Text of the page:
Corporate Governance, Enforcement and Financial Development

Corporate Governance, Enforcement and Financial Development

The Chinese Experience

Ding Chen

This important new book attempts to establish a fresh conceptual framework for the study of corporate governance by employing the new institutional economics of contract enforcement. This framework helps to clarify two critical issues including the role of law in financial development and whether there is an optimal corporate governance model that should be followed by countries attempting to develop their own stock markets.

Chapter 4: Developing a capital market under weak enforcement

Ding Chen

Subjects: asian studies, asian development, asian law, development studies, asian development, economics and finance, corporate governance, financial economics and regulation, institutional economics, law - academic, asian law, corporate law and governance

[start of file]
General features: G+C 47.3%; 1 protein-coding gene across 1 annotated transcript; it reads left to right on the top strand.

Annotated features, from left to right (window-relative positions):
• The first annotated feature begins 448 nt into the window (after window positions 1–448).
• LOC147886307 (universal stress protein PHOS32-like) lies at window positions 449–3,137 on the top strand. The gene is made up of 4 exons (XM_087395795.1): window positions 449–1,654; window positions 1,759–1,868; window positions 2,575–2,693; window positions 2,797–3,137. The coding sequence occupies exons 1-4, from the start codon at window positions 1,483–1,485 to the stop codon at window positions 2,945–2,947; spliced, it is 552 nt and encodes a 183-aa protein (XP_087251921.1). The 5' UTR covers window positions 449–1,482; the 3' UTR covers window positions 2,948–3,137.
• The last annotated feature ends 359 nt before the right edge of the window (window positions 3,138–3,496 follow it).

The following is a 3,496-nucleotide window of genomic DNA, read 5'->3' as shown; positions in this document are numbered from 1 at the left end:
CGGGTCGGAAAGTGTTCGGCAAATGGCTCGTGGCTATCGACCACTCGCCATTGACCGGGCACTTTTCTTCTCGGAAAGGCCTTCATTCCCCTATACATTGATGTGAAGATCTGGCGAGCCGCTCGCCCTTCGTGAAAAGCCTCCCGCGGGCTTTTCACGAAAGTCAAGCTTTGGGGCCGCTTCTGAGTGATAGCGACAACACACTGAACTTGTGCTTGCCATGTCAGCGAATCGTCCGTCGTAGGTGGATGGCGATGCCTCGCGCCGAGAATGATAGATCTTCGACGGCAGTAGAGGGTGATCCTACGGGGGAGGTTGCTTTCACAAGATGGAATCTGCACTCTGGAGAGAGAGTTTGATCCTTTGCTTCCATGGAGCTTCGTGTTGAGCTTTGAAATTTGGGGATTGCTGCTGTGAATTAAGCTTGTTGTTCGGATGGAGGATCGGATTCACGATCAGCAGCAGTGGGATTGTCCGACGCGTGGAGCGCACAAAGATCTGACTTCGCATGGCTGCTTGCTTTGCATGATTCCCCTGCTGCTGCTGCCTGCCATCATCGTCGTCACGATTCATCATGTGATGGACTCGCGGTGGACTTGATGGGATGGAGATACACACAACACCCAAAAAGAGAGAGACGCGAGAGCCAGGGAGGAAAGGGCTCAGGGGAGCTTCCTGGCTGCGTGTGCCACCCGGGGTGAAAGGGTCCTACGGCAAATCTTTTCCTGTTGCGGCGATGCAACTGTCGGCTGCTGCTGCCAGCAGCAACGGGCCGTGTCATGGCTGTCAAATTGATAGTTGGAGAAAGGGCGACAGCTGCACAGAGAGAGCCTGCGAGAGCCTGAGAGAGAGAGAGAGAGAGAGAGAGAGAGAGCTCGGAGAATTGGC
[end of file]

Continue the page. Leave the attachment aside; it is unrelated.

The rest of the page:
This chapter attempts to provide an explanation for the development of China’s stock market which is clearly inconsistent with my ‘enforcement matters’ thesis. It contains four sections. Section 1 casts some doubts on the often quoted data on China’s stock market. It takes a second look at the real size of market capitalization and the number of investors. Section 2 raises a critique of the argument by Pistor and Xu (2005). Pistor and Xu (2005) claimed that the fact that China’s stock market avoided the failure of other transition economies should be attributed to its adoption of the quota system to fill the governance vacuum during the initial period. Section 3 provides an alternative explanation. It argues that China’s stock market is driven by four factors: state guarantee, rent seeking, speculation and financial repression. Section 4 draws attention to the inefficiency of the stock market. It points out that although China’s stock market expanded quickly in the absence of effective enforcement, it displays serious deviation from the macro economy and extreme volatility. In Chapter 1, I established the thesis that enforcement is crucial to the development of a capital market. In the absence of any form of effective enforcement, a capital market will not develop. In Chapter 3, I examined the enforcement mechanisms in the Chinese securities market and found that neither formal nor informal enforcement mechanisms are effective. As a result, an under-developed stock market may be observed in China. However, the Chinese stock market seems to present a counter-example.

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